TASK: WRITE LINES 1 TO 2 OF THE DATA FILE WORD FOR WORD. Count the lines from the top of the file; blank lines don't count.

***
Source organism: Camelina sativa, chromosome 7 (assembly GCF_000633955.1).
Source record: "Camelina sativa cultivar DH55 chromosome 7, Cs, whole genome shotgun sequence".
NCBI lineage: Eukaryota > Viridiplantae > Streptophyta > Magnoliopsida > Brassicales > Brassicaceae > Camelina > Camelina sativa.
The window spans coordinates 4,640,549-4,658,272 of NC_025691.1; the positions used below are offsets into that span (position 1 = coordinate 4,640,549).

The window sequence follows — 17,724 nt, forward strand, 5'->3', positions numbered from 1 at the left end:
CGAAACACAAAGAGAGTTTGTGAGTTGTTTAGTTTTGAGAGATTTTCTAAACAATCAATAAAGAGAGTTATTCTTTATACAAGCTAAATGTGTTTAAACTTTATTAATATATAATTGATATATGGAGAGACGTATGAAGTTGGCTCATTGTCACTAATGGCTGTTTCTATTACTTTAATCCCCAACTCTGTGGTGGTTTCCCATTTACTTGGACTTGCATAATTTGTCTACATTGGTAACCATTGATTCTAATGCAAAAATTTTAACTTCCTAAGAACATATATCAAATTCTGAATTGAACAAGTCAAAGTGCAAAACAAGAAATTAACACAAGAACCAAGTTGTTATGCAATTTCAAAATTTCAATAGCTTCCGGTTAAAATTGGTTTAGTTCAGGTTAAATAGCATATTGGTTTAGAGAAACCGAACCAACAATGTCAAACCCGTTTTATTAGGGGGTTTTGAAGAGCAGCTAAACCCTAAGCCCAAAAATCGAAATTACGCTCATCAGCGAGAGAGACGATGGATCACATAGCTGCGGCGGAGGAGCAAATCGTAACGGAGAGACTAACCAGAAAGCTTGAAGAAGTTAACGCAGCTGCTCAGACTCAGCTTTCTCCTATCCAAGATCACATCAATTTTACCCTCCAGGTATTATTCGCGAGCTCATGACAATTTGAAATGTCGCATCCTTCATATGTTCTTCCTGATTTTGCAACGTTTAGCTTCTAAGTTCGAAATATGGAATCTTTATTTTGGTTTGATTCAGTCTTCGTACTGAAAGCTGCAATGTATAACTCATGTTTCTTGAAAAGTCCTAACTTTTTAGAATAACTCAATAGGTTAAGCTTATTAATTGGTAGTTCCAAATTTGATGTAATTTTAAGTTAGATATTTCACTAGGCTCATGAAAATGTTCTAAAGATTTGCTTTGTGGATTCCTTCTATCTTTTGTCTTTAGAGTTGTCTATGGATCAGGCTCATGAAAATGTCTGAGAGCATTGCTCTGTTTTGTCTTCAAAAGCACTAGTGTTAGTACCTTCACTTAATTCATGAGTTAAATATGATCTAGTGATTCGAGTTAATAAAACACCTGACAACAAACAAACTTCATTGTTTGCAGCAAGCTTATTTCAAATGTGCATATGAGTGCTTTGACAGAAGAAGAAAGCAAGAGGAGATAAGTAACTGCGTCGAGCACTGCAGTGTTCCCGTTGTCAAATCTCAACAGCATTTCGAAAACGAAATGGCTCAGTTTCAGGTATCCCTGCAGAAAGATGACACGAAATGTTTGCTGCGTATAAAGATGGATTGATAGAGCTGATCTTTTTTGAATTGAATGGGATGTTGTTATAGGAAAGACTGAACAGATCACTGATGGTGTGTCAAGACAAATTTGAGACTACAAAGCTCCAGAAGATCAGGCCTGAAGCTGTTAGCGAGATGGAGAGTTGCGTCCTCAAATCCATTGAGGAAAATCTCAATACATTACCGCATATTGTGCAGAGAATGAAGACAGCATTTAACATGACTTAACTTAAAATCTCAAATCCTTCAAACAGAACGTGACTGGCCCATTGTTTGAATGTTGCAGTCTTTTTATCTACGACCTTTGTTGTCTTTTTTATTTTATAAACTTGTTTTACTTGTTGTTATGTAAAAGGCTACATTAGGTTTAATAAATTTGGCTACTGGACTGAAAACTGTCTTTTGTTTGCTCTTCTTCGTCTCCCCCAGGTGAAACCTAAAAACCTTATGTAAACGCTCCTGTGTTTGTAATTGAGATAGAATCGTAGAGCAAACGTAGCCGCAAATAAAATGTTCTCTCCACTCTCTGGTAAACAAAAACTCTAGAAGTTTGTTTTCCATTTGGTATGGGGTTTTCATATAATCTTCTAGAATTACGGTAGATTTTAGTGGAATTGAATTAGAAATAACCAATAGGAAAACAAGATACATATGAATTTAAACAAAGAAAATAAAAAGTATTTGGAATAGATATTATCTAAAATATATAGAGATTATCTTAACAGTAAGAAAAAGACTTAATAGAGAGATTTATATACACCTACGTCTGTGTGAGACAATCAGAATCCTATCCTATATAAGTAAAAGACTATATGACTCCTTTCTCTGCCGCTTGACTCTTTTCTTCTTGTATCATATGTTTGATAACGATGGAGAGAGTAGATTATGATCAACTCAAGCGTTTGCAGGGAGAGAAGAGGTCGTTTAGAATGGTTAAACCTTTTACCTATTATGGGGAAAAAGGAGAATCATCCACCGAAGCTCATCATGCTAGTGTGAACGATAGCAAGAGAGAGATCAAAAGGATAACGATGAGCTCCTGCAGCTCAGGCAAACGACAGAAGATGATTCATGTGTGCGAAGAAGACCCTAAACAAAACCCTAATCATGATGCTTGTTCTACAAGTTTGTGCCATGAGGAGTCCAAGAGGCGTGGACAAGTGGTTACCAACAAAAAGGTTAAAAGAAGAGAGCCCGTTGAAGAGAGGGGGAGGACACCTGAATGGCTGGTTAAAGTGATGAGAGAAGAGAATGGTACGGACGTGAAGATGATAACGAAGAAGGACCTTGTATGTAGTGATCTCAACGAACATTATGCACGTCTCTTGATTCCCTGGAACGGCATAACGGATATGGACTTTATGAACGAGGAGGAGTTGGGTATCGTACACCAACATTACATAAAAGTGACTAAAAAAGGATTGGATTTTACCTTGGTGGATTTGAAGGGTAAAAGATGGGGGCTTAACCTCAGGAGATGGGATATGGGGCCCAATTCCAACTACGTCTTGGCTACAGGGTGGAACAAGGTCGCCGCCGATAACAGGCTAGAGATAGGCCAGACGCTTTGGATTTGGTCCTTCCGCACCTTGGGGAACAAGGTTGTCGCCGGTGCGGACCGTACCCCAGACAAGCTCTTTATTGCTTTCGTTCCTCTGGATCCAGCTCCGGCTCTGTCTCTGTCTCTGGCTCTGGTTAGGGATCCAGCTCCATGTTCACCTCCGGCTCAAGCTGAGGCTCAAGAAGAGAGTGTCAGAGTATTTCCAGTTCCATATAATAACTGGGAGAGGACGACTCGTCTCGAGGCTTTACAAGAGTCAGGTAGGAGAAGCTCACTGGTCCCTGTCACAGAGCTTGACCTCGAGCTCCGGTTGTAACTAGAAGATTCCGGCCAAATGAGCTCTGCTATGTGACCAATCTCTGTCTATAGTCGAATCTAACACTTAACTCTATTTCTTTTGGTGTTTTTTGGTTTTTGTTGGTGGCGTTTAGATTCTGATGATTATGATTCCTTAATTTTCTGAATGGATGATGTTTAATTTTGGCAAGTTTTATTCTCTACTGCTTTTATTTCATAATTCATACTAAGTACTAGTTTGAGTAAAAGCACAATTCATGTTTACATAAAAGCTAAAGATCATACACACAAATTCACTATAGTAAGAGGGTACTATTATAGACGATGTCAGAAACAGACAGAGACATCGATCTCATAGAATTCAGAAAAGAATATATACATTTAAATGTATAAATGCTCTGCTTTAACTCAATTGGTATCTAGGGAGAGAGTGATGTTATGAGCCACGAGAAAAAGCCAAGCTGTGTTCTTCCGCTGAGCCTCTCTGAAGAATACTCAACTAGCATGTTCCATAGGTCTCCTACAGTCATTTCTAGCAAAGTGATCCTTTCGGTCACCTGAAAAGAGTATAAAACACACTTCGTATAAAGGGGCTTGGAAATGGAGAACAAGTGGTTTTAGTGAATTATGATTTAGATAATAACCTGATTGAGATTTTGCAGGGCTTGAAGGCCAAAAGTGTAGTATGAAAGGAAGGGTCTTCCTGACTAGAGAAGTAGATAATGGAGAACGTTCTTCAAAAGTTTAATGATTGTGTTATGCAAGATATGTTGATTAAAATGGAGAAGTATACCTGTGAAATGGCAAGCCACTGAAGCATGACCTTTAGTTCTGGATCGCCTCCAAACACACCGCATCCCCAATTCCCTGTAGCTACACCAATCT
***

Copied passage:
Source organism: Camelina sativa, chromosome 7 (assembly GCF_000633955.1).
Source record: "Camelina sativa cultivar DH55 chromosome 7, Cs, whole genome shotgun sequence".